I have one of David’s saws and it cuts really well and I can confirm that the sheath (and the patented “Hair-Tie Restraining System”) keep the rather nastily-sharp teeth completely enclosed. I was worried about damage to my pack but it stayed sheathed and I won’t have any concerns on future trips.
If you’re planning to do a lot of wood cutting on a trip then I would suggest the cork handle option. It wasn’t an option when I bought mine, but I believe it would make it a little easier on the hand if it’s getting a lot of use. I didn’t have any issues, but I only made about a dozen cuts about 2/3’s through some 3-4 inch diameter logs (we then broke them the rest of the way).Feb 4, 2021 at 2:42 pm #3697419
@matthew k: Thanks man. I try.
@Kattt: Based on information from others who have made cork grips I think they will be very durable. But since I’m not 100% certain my cork grips come with a lifetime (mine) replacement warranty if they fail.
@Kevin Babione: Dude! You gave away my trade secret blade retention system!Feb 7, 2021 at 5:38 pm #3697952Ethan A.BPL Member
@mountainwalkerLocale: SF Bay Area & New England
I have one of Dave’s saws and they are a lightweight marvel. It’s one of those lightweight items you take out to share with people to show them what’s possible and they can’t believe it can do the job until they try it. Use it smart as they were intended and they’ll last you fine.Feb 7, 2021 at 5:46 pm #3697953Ethan A.BPL Member
@mountainwalkerLocale: SF Bay Area & New England
I have one of Dave’s saws and they are a lightweight marvel. It’s one of those lightweight items you take out to share with people to show them what’s possible and they can’t believe it can do the job until they try it. Use the saw as it was intended and it’ll last you fine.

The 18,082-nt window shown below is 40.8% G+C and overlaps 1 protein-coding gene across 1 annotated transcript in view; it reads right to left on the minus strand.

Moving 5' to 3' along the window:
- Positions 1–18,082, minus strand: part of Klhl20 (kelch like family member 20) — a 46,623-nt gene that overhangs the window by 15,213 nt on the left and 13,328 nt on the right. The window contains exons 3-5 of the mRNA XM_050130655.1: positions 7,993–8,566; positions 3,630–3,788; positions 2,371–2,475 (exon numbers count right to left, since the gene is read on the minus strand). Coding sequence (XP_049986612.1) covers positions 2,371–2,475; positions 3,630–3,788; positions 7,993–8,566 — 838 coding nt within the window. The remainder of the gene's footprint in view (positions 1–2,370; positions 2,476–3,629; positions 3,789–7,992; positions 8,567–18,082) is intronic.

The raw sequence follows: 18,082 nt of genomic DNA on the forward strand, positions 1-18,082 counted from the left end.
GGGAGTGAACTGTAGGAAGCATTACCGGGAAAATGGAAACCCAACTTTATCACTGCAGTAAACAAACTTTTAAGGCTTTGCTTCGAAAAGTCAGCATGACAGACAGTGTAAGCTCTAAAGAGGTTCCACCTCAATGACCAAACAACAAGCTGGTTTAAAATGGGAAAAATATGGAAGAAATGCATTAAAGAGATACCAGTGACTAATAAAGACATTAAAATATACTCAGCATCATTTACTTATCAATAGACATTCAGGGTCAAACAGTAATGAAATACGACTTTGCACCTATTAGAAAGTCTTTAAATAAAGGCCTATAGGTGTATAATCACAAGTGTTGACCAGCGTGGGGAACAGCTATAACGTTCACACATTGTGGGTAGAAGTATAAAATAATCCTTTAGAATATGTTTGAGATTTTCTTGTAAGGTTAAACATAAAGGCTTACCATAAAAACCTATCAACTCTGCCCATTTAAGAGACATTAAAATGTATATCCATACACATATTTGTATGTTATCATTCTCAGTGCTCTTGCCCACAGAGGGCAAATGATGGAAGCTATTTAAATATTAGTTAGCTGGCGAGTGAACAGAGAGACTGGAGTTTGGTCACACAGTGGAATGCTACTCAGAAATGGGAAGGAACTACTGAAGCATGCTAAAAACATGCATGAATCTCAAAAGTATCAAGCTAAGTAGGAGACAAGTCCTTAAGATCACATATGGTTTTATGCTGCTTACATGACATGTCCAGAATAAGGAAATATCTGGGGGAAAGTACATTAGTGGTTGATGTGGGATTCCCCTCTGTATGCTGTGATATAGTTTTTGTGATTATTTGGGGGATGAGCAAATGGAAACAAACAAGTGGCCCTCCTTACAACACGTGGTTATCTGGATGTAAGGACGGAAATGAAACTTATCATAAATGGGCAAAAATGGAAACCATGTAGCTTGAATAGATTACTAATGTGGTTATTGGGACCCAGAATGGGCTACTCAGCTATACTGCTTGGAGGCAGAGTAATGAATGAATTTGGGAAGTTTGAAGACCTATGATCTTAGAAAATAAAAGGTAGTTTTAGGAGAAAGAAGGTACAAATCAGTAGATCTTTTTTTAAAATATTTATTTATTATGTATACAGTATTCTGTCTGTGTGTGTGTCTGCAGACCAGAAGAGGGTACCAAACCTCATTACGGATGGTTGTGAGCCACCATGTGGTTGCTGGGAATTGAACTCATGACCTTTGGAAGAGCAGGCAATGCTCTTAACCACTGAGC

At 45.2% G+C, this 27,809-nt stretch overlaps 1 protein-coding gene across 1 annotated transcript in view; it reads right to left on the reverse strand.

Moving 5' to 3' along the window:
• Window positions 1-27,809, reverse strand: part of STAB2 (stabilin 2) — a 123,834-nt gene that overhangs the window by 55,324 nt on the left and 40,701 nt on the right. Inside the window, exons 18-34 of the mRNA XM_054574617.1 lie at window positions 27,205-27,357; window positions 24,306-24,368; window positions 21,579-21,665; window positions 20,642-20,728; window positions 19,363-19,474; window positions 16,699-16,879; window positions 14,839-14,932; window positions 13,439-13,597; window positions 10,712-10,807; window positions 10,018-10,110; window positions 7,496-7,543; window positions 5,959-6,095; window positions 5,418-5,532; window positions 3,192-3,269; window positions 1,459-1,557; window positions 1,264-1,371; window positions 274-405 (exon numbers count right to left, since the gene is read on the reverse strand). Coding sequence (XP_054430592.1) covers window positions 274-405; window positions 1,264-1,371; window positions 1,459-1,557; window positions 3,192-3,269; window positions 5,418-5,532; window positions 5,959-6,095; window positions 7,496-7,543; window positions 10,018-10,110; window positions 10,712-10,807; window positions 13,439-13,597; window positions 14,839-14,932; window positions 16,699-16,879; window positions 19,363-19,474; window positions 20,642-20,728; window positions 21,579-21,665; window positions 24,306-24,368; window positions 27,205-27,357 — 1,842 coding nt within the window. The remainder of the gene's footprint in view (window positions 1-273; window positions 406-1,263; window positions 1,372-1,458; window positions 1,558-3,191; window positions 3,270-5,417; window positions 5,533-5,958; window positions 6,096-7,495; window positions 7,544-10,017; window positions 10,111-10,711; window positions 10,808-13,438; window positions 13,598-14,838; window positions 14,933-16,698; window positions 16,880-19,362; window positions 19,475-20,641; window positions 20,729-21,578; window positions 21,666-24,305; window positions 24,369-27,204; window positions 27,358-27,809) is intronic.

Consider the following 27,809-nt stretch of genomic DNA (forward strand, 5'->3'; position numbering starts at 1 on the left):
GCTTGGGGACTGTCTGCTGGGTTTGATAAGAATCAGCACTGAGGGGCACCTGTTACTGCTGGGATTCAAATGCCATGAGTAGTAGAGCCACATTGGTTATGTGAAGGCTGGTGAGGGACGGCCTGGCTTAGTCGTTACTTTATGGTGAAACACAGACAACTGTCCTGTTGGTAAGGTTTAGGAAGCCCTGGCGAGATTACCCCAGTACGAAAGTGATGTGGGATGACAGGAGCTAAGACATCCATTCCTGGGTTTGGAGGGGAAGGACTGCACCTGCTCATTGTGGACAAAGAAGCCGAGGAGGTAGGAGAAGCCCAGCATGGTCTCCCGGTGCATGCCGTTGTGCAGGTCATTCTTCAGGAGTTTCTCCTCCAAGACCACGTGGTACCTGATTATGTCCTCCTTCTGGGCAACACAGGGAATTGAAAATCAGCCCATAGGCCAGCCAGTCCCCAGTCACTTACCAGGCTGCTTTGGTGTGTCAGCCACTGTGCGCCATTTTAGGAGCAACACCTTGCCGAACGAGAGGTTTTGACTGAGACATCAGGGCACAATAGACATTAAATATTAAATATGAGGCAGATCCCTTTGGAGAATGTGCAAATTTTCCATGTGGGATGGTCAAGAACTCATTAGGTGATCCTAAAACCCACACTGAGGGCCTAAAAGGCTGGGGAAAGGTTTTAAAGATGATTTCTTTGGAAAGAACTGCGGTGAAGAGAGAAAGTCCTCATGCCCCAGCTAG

Dave is a gifted mechanical innovator, from lightweight pieces of gear like cookware and saws to 3-wheeled custom car builds. He’s got a design and prototyping lab in his head.Feb 7, 2021 at 6:05 pm #3697958
Wow Ethan, thanks man.Feb 18, 2021 at 8:06 pm #3700322
Just picked up some new materials
Here is a better link for choosing colors for the Plasti-Dip rubber coating on the grips.Feb 23, 2021 at 3:35 pm #3701133
Shipping today:Feb 23, 2021 at 6:15 pm #3701152Tipi WalterBPL Member
I’m no expert on saw steels but I know alot about Corona saw blades and longevity.
When new these blades cut thru wood like butter—but then over time the saw seems to lose its angled kerf making sawing more difficult. “Kerf” meaning the groove channel the blade makes thru the wood based on the slight angle of each saw tooth. Over time this angle flattens out and the saw doesn’t cut as fast—requiring more labor.
Has anyone tried to adjust tooth angle with pliers on a Corona blade? I used to do it all the time on bow saw blades but they have much bigger teeth. I need to get out my needle nose pliers and try it on my many Corona folding saws.
Oh and btw—Corona blades rust really fast so they require frequent coatings of oil.Feb 23, 2021 at 8:33 pm #3701181
Has anyone tried to adjust tooth angle with pliers on a Corona blade?
The proper tool for this is called a ‘saw set’. They do not seem to be produced any more – cheaper to throw away and buy a new saw from China I guess. However, you can sometimes find a second-hand one on ebay. Yes, I bought one and yes, it works well. Add a fine triangular file for sharpening.